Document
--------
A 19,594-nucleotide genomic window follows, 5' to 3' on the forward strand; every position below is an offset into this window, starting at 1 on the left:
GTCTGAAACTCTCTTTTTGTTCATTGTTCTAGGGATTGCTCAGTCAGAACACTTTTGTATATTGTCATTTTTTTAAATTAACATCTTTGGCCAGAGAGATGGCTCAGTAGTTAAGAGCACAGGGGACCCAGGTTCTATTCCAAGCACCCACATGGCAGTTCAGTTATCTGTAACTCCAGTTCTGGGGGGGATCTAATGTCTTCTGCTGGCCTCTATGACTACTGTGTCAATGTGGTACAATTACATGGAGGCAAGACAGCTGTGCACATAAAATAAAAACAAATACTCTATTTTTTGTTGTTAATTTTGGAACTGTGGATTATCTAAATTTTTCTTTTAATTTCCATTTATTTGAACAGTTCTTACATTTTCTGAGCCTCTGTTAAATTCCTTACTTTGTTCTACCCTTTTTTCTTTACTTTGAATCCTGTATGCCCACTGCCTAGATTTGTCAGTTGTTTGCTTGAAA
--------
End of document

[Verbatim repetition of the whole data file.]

A 19,594-nucleotide genomic window follows, 5' to 3' on the forward strand; every position below is an offset into this window, starting at 1 on the left:
GTCTGAAACTCTCTTTTTGTTCATTGTTCTAGGGATTGCTCAGTCAGAACACTTTTGTATATTGTCATTTTTTTAAATTAACATCTTTGGCCAGAGAGATGGCTCAGTAGTTAAGAGCACAGGGGACCCAGGTTCTATTCCAAGCACCCACATGGCAGTTCAGTTATCTGTAACTCCAGTTCTGGGGGGGATCTAATGTCTTCTGCTGGCCTCTATGACTACTGTGTCAATGTGGTACAATTACATGGAGGCAAGACAGCTGTGCACATAAAATAAAAACAAATACTCTATTTTTTGTTGTTAATTTTGGAACTGTGGATTATCTAAATTTTTCTTTTAATTTCCATTTATTTGAACAGTTCTTACATTTTCTGAGCCTCTGTTAAATTCCTTACTTTGTTCTACCCTTTTTTCTTTACTTTGAATCCTGTATGCCCACTGCCTAGATTTGTCAGTTGTTTGCTTGAAA